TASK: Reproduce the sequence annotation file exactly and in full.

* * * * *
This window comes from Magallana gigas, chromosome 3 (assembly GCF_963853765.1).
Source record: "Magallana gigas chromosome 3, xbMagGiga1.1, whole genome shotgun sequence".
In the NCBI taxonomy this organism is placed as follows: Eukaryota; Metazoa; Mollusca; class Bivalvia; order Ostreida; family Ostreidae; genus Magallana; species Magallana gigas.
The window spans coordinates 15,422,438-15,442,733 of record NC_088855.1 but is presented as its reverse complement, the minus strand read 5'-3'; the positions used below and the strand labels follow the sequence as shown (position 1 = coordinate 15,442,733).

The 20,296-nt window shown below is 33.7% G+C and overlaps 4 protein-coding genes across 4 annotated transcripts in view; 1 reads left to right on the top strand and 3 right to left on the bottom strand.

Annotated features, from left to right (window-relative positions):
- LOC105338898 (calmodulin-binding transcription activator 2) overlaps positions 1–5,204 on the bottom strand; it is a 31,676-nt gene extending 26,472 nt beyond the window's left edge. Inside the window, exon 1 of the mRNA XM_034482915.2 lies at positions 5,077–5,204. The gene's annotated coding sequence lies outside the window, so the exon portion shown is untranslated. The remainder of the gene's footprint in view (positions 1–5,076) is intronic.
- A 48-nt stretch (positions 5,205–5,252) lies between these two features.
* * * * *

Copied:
This window comes from Magallana gigas, chromosome 3 (assembly GCF_963853765.1).
Source record: "Magallana gigas chromosome 3, xbMagGiga1.1, whole genome shotgun sequence".
In the NCBI taxonomy this organism is placed as follows: Eukaryota; Metazoa; Mollusca; class Bivalvia; order Ostreida; family Ostreidae; genus Magallana; species Magallana gigas.
The window spans coordinates 15,422,438-15,442,733 of record NC_088855.1 but is presented as its reverse complement, the minus strand read 5'-3'; the positions used below and the strand labels follow the sequence as shown (position 1 = coordinate 15,442,733).

The 20,296-nt window shown below is 33.7% G+C and overlaps 4 protein-coding genes across 4 annotated transcripts in view; 1 reads left to right on the top strand and 3 right to left on the bottom strand.

Annotated features, from left to right (window-relative positions):
- LOC105338898 (calmodulin-binding transcription activator 2) overlaps positions 1–5,204 on the bottom strand; it is a 31,676-nt gene extending 26,472 nt beyond the window's left edge. Inside the window, exon 1 of the mRNA XM_034482915.2 lies at positions 5,077–5,204. The gene's annotated coding sequence lies outside the window, so the exon portion shown is untranslated. The remainder of the gene's footprint in view (positions 1–5,076) is intronic.
- A 48-nt stretch (positions 5,205–5,252) lies between these two features.